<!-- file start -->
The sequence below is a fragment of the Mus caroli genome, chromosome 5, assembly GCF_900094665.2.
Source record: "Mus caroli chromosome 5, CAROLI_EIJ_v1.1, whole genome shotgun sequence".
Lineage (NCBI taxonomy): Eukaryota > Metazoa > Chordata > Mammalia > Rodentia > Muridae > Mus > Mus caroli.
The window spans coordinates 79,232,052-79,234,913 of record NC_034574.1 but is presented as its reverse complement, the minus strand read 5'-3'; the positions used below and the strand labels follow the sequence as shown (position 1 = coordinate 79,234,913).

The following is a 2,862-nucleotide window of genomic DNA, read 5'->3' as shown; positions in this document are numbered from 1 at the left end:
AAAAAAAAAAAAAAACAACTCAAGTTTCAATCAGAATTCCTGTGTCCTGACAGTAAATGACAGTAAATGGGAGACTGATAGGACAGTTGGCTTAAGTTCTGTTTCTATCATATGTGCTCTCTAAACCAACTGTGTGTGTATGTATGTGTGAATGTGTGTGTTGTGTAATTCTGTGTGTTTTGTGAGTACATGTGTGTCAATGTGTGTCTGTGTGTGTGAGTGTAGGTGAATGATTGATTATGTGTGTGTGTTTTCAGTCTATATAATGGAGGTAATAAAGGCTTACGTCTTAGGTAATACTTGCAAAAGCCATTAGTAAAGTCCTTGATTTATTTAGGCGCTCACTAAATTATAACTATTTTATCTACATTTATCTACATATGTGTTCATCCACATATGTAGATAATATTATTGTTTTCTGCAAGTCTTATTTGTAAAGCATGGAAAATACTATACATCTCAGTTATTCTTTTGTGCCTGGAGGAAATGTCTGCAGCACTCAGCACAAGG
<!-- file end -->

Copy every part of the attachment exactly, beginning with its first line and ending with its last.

The sequence below is a fragment of the Mus caroli genome, chromosome 5, assembly GCF_900094665.2.
Source record: "Mus caroli chromosome 5, CAROLI_EIJ_v1.1, whole genome shotgun sequence".
Lineage (NCBI taxonomy): Eukaryota > Metazoa > Chordata > Mammalia > Rodentia > Muridae > Mus > Mus caroli.
The window spans coordinates 79,232,052-79,234,913 of record NC_034574.1 but is presented as its reverse complement, the minus strand read 5'-3'; the positions used below and the strand labels follow the sequence as shown (position 1 = coordinate 79,234,913).

The following is a 2,862-nucleotide window of genomic DNA, read 5'->3' as shown; positions in this document are numbered from 1 at the left end:
AAAAAAAAAAAAAAACAACTCAAGTTTCAATCAGAATTCCTGTGTCCTGACAGTAAATGACAGTAAATGGGAGACTGATAGGACAGTTGGCTTAAGTTCTGTTTCTATCATATGTGCTCTCTAAACCAACTGTGTGTGTATGTATGTGTGAATGTGTGTGTTGTGTAATTCTGTGTGTTTTGTGAGTACATGTGTGTCAATGTGTGTCTGTGTGTGTGAGTGTAGGTGAATGATTGATTATGTGTGTGTGTTTTCAGTCTATATAATGGAGGTAATAAAGGCTTACGTCTTAGGTAATACTTGCAAAAGCCATTAGTAAAGTCCTTGATTTATTTAGGCGCTCACTAAATTATAACTATTTTATCTACATTTATCTACATATGTGTTCATCCACATATGTAGATAATATTATTGTTTTCTGCAAGTCTTATTTGTAAAGCATGGAAAATACTATACATCTCAGTTATTCTTTTGTGCCTGGAGGAAATGTCTGCAGCACTCAGCACAAGG